Murdoch's Fox empire is set to become a literal Mickey Mouse outfit
Disney buys Fox empire for $66bn, news divs to be spun off
Most of Rupert Murdoch’s 21st Century Fox empire is being flogged to Disney for $66bn, including large chunks of the film and telly businesses.
An announcement from the Walt Disney Company, as old Walt’s empire is formally known, said that a “definitive agreement” had been entered into between 21st Century Fox and Disney.
“Building on Disney’s commitment to deliver the highest quality branded entertainment, the acquisition of these complementary assets would allow Disney to create more appealing content, build more direct relationships with consumers around the world and deliver a more compelling entertainment experience to consumers wherever and however they choose,” giggled company spokesman Michael T. Mouse.*
Bob Iger, chief exec of Disney, whose tenure is being guaranteed until 2021 as a result of the deal, said in a canned quote: “We’re honoured and grateful that Rupert Murdoch has entrusted us with the future of businesses he spent a lifetime building.”
For his part, the Dirty Digger, exec chairman of 21st Century Fox, said: “I firmly believe that this combination with Disney will unlock even more value for shareholders as the new Disney continues to set the pace in what is an exciting and dynamic industry.”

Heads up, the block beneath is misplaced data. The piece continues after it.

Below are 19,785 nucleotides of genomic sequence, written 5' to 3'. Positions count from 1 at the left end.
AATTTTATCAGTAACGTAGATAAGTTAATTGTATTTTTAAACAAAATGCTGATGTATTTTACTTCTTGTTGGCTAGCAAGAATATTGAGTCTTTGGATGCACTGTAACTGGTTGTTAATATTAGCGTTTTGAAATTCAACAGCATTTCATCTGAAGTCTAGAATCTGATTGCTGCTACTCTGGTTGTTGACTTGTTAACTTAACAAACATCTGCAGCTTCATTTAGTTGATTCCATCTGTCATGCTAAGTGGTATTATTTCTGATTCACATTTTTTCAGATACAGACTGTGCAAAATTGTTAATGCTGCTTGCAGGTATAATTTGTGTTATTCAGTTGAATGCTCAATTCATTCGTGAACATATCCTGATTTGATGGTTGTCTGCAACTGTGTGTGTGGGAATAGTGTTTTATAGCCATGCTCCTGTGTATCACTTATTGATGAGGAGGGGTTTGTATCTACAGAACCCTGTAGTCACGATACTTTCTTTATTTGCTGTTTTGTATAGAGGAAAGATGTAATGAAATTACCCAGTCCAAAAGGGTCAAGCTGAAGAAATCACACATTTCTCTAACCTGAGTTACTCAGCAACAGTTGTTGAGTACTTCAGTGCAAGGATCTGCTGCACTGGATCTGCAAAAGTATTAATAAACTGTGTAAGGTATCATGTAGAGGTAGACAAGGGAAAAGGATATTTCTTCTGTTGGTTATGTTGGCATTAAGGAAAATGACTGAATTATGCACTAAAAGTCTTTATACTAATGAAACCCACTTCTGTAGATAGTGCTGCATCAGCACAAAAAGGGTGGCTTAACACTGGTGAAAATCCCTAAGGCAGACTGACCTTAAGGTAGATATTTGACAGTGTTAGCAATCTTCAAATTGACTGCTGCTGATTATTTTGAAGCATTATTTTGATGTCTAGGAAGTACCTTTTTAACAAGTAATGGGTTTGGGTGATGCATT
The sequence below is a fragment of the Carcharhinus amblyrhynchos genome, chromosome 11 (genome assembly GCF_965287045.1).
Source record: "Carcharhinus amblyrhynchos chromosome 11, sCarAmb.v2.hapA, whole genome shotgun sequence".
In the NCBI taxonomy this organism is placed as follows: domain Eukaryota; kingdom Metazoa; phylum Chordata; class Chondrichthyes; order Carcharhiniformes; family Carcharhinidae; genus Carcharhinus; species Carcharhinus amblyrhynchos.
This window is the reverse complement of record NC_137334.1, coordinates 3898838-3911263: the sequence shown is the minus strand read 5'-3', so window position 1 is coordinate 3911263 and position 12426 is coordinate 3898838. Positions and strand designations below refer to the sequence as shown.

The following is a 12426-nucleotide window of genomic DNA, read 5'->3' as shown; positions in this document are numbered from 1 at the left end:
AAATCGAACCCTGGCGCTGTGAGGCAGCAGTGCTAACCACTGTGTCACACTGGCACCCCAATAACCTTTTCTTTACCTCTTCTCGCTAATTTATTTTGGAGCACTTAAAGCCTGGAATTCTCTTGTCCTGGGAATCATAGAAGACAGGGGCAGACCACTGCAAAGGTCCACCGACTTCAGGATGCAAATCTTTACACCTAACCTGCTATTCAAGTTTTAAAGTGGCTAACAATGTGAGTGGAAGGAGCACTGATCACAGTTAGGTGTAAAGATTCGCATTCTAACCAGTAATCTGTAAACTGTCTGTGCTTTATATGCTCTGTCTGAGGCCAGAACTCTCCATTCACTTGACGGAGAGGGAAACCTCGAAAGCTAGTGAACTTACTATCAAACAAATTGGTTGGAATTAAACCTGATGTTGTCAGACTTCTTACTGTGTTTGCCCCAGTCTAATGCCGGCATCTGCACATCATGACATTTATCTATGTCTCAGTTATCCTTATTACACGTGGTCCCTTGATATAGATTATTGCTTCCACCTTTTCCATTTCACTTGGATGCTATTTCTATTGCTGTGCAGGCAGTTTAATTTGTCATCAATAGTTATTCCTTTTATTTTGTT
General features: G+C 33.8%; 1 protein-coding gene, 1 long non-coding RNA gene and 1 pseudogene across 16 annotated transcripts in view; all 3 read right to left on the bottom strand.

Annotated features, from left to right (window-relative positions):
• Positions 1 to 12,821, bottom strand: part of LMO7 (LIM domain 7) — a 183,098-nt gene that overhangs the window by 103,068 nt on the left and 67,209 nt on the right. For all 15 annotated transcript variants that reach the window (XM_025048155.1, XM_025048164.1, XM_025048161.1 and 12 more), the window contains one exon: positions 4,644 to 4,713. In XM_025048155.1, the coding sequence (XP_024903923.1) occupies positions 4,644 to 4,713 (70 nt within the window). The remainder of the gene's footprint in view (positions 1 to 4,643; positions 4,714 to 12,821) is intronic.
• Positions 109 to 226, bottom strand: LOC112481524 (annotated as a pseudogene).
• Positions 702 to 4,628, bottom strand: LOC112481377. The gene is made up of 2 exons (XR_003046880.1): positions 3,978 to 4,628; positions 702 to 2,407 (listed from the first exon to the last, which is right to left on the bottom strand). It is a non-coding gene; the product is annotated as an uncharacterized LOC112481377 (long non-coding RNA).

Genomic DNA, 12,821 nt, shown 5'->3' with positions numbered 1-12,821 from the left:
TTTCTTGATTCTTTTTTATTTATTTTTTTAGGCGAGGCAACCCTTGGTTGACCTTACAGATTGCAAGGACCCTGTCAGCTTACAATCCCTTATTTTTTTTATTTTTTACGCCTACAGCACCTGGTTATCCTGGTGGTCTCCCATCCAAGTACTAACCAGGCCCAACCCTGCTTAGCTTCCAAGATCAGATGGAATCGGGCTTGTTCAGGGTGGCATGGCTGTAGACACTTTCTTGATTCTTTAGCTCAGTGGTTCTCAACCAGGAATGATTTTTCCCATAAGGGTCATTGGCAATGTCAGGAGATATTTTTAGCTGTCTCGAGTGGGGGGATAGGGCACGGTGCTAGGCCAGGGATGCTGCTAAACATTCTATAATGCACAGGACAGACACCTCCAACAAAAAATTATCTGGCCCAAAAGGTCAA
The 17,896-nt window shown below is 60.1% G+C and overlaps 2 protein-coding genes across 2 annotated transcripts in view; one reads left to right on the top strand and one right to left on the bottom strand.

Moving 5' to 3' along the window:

Included in the transaction are the 21st Century Fox film and telly studios, plus “cable and international TV businesses,” with the latter currently including a piece of Sky in the UK.
Fox is expected to complete its planned buyout of the 60 per cent chunk of Sky that it doesn’t own prior to the Disney takeover, said the latter’s statement, meaning Disney will buy Sky and its 23 million British subscribers. (This suggests that behind the scenes, British ministers have given the green light to that controversy-stricken deal.) Disney added that it reckons the Fox/Sky buyout will complete by June 2018.
However, the Fox Broadcasting network and stations will be spun off into a “newly listed company”.
Paolo Pescatore of analyst haus CCS Insight commented on the big news: “The move will firmly establish Disney as one of the leading media companies in the world and puts it in a great position to compete head on with the threat posed by the Web providers such as Amazon and Facebook. With its slew of franchises, which will continue to grow, it is well placed to generate new sources of revenue.”
This is the key part of the transaction for Disney. Fox has a huge portfolio of moneymaking film and cartoon franchises, including The Simpsons (which, it has been pointed out, predicted the buy back in 1998), to name but one. Those guaranteed revenue streams allied to Disney’s already bulging pockets will create a world-dominating entertainment player that is well placed to fend off Amazon and Netflix with competing offerings.
The buyout is financed by $52.4bn in stock, with Disney taking on $13.7bn of Fox debt, giving a total transaction value of $66.1bn. ®
Mickey isn’t actually the Disney corporate spokesman. Just in case anyone out there was dim enough to take that seriously.
Sponsored: Beyond the Data Frontier